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Dear Daughters,

When I was 13, my step-father told me that victims of attacks – women – were attacked because they’d asked for it. If you ask her, almost every woman could recite to you a litany of personal micro-aggressions. Mine is not unique, and yours won’t be either.

Much later in my life, when I discovered I would give birth to you, my daughters, I felt my duty to raise you in a world that objectifies and dismisses you, become a task I was unqualified for. How could I teach you to withstand this onslaught against your body, when I was not able to do the same for myself? When I learned that you were girls, still safe in the haven of my body, a place where no one could touch you without permission, reduce you to the parts that make you girl, and imprint on you the idea that you are less, I wished to find the same safety for you in the physical world.

You are too young to begin recording a lifelong list of transgressions against your character. So I am speaking to you not as your mother, but as your sister, a woman who stands beside you and says, I’m listening; I hear you.

You told me once, “My friend said he was better than me because he’s a boy,” and you lowered your head in shame.

Does a drop of water on a wave know its forward momentum? Imagine, daughters, the potential of every single woman, like water on the wave, if she could gather forces from her sisters around her. Energy builds along a line, moving from droplet to droplet to disrupt a calm surface. If we, as women, push this energy forward, one moment at a time, we become the wave that crests and shatters back against the shoreline.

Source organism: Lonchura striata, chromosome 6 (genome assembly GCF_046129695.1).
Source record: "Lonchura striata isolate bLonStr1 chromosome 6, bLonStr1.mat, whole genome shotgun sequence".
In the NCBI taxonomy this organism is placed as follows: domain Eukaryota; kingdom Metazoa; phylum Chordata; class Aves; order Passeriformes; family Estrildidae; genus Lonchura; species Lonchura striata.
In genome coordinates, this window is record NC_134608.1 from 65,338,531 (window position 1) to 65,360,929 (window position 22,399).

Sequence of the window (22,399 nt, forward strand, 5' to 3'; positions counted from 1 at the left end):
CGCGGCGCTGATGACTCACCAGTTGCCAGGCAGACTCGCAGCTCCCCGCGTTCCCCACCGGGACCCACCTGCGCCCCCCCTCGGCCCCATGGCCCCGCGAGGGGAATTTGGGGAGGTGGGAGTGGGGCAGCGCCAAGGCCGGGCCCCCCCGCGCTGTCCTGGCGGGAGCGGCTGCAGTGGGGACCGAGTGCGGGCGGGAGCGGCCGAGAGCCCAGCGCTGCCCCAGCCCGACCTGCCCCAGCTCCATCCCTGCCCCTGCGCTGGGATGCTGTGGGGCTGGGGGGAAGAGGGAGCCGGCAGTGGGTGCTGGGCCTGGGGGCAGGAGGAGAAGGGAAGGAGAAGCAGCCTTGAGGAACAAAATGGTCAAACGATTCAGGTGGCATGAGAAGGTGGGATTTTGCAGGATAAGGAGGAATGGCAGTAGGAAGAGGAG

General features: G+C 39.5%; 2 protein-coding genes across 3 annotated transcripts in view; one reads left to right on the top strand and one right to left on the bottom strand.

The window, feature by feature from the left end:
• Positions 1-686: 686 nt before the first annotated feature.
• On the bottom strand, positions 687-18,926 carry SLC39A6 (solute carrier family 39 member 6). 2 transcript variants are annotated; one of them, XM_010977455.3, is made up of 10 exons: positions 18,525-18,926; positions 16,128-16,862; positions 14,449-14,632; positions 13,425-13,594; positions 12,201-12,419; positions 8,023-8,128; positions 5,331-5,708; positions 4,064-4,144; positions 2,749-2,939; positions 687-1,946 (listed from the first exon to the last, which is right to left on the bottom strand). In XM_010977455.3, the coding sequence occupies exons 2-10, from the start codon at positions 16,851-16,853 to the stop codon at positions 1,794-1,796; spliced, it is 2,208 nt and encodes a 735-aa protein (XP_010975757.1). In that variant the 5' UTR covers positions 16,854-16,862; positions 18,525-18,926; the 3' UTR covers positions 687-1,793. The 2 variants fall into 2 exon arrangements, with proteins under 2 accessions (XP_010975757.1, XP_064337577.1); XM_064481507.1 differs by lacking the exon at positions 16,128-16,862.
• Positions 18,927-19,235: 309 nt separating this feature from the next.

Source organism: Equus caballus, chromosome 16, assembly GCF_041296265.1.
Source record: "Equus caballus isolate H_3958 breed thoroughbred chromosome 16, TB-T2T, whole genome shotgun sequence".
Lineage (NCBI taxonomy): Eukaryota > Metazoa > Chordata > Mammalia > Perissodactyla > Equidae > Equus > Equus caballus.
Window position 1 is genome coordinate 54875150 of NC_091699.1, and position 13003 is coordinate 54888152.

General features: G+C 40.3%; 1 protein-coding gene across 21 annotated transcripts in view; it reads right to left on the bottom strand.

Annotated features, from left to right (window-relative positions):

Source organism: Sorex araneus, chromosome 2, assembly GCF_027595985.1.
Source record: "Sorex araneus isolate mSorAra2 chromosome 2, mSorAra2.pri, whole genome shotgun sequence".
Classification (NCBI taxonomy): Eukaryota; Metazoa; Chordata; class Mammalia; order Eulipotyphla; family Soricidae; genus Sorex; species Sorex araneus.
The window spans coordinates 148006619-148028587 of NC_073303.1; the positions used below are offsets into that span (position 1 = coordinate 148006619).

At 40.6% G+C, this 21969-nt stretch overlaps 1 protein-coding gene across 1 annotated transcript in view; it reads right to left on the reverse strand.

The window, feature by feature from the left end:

You said, “Today on the playground a boy kissed me three times even though I told him to stop.” Even though the boy was much younger, four or five and I tried to make excuses for him, –perhaps he is struggling to learn his boundaries, perhaps his mother saw and quickly reprimanded him – I was filled with a sense of dread.

My role as your mother is to live by example. I am determined to show you the good in the world – the men who will march beside you, and the women persisting in a roomful of male politicians – while simultaneously teaching you how to stand against the jagged outcrops in defiance.

In Kindergarten you said, “My friend showed me his private parts,” and I gripped the steering wheel of my car. My mind began to churn against the unconscious cultural rhetoric: children are exploring identity and relationships; no physical harm was done; boys will be boys. I caught a glimpse of you in the rear-view mirror. Your face was pale and your eyes were filled with shame.

You admit you wish you were a boy because they get the best jobs and live the best lives. If you become a woman you will eventually become a mother, and this terrifies you. I am despondent that I have not been able to provide you enough examples of women who persevered.

I am a body divided. I teach you practical things like how to tie your shoes and brush your teeth. At the breakfast table, over bowls of soggy cereal, or in the car on the way to the grocery store, I attempt to fortify your character. I tell you to be polite but firm, respectful but courageous. I say, use your voice, your vocabulary, articulate and command respect; be quiet, this is not a time for you to speak. I give you a model of contradictions to follow, and am terrified.

As your mother, I am sorry that I could not protect you from these instances that have lessened you. As a woman, I stand here to be a witness to your life, and remind you that you are heard. My job as your mother, as a woman, is more urgent now. I am here to protect and love you, to shape your character, raise strong independent thinkers who demand equality, who, when they hear the common voice croak the words meant to subdue and demean, have learned to shout louder, and be the crash of the wave as it breaks on the rock. Be like the water on the waves, my girls; push forward.

Love,

Mom

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